220302 - 2 African Masks from the Dan People - Liberia.
2 Masks from the Dan people in Liberia.
Height; 29 cm and 29 cm.
Both masks represents an idealized version of Dan beauty.
Gle can be divided into two categories: that of dean gle, which is a gentle, peaceful gle without a gender, but whose qualities are thought of as feminine and that of bu gle, which is the war gle named after the sound of a gunshot, whose qualities are thought of as masculine.
Scholars use the terms ge and gle interchangeably to refer both to Dan masks and to invisible, supernatural spirit forces that live in the forest but esteem to enter the civilized world of the village. The only way they can do this, the Dan believe, is through masquerade.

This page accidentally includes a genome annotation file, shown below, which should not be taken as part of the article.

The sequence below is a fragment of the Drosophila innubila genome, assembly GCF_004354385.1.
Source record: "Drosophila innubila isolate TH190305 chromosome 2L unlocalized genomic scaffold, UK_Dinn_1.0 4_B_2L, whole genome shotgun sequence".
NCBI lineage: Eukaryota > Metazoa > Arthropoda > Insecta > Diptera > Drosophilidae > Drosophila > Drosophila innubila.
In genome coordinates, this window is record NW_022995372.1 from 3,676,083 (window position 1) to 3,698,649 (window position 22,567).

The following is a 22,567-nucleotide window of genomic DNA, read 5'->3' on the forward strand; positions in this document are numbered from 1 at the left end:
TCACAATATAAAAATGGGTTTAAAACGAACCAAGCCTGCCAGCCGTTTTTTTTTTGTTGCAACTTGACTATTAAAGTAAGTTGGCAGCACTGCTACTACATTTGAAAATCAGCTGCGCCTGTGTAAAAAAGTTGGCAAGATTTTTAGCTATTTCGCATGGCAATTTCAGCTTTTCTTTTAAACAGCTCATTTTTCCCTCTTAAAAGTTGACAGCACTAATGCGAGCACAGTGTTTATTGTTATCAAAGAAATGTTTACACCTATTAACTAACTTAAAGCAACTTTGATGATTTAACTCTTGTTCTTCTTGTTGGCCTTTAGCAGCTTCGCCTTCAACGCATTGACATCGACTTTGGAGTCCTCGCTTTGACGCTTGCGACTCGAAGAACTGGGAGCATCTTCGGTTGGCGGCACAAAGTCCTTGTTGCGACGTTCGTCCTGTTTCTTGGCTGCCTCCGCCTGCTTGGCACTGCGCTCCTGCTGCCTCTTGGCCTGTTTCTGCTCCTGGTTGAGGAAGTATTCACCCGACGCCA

In order for a gle to be embodied during a masquerade, an initiated member of a Dan men's society must have a dream that reveals the exact nature of the gle, its intended function, and the masquerade through which the gle would manifest. The council of elders, once they are told of the dream, decides whether the masquerade ensemble should be created for that man to wear and perform.
The wooden gle is accompanied by a full-body costume constructed of Raffia feathers and fur. It is believed that each gle has its own personality, preferences, dance and speech patterns and is given a personal name. The wearer of the mask takes on all of these qualities during the masquerade. Having come from the dark, mysterious realm of the forest, a gle is believed to be unpredictable. Therefore, an attendant always accompanies the Gle masquerader to control it and interpret its speech.